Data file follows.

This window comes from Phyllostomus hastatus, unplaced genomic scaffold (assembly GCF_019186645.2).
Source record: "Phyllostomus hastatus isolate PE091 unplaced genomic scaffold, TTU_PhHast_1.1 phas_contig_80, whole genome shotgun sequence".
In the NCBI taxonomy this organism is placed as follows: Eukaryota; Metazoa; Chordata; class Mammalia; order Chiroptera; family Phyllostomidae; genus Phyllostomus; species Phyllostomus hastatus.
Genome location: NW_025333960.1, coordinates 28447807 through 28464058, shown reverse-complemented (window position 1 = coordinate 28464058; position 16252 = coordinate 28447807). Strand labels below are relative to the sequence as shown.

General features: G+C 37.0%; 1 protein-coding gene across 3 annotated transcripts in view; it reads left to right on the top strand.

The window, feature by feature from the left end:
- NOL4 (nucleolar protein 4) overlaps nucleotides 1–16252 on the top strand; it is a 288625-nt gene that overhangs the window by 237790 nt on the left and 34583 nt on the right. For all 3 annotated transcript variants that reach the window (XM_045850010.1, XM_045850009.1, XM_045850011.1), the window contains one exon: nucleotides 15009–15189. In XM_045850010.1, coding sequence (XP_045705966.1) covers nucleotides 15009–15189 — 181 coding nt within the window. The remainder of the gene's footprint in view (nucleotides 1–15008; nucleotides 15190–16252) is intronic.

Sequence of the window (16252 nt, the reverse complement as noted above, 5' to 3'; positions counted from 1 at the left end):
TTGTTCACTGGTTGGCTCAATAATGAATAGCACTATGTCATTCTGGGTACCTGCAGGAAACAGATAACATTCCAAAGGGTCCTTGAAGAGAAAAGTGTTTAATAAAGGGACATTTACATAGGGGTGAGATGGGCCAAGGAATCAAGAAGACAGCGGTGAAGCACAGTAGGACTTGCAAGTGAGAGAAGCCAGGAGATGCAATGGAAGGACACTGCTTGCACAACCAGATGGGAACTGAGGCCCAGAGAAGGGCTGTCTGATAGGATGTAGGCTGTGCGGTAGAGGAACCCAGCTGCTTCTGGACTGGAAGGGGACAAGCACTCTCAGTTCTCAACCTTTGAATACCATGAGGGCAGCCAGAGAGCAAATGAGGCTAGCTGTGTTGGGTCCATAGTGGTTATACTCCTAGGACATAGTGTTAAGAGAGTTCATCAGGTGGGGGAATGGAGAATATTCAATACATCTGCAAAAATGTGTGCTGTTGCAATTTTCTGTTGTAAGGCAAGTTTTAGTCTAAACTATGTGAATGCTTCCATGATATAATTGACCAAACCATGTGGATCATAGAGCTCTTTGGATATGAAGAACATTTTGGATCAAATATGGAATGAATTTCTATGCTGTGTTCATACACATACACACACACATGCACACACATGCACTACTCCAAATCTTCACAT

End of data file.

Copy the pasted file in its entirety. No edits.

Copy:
This window comes from Phyllostomus hastatus, unplaced genomic scaffold (assembly GCF_019186645.2).
Source record: "Phyllostomus hastatus isolate PE091 unplaced genomic scaffold, TTU_PhHast_1.1 phas_contig_80, whole genome shotgun sequence".
In the NCBI taxonomy this organism is placed as follows: Eukaryota; Metazoa; Chordata; class Mammalia; order Chiroptera; family Phyllostomidae; genus Phyllostomus; species Phyllostomus hastatus.
Genome location: NW_025333960.1, coordinates 28447807 through 28464058, shown reverse-complemented (window position 1 = coordinate 28464058; position 16252 = coordinate 28447807). Strand labels below are relative to the sequence as shown.

General features: G+C 37.0%; 1 protein-coding gene across 3 annotated transcripts in view; it reads left to right on the top strand.

The window, feature by feature from the left end:
- NOL4 (nucleolar protein 4) overlaps nucleotides 1–16252 on the top strand; it is a 288625-nt gene that overhangs the window by 237790 nt on the left and 34583 nt on the right. For all 3 annotated transcript variants that reach the window (XM_045850010.1, XM_045850009.1, XM_045850011.1), the window contains one exon: nucleotides 15009–15189. In XM_045850010.1, coding sequence (XP_045705966.1) covers nucleotides 15009–15189 — 181 coding nt within the window. The remainder of the gene's footprint in view (nucleotides 1–15008; nucleotides 15190–16252) is intronic.

Sequence of the window (16252 nt, the reverse complement as noted above, 5' to 3'; positions counted from 1 at the left end):
TTGTTCACTGGTTGGCTCAATAATGAATAGCACTATGTCATTCTGGGTACCTGCAGGAAACAGATAACATTCCAAAGGGTCCTTGAAGAGAAAAGTGTTTAATAAAGGGACATTTACATAGGGGTGAGATGGGCCAAGGAATCAAGAAGACAGCGGTGAAGCACAGTAGGACTTGCAAGTGAGAGAAGCCAGGAGATGCAATGGAAGGACACTGCTTGCACAACCAGATGGGAACTGAGGCCCAGAGAAGGGCTGTCTGATAGGATGTAGGCTGTGCGGTAGAGGAACCCAGCTGCTTCTGGACTGGAAGGGGACAAGCACTCTCAGTTCTCAACCTTTGAATACCATGAGGGCAGCCAGAGAGCAAATGAGGCTAGCTGTGTTGGGTCCATAGTGGTTATACTCCTAGGACATAGTGTTAAGAGAGTTCATCAGGTGGGGGAATGGAGAATATTCAATACATCTGCAAAAATGTGTGCTGTTGCAATTTTCTGTTGTAAGGCAAGTTTTAGTCTAAACTATGTGAATGCTTCCATGATATAATTGACCAAACCATGTGGATCATAGAGCTCTTTGGATATGAAGAACATTTTGGATCAAATATGGAATGAATTTCTATGCTGTGTTCATACACATACACACACACATGCACACACATGCACTACTCCAAATCTTCACAT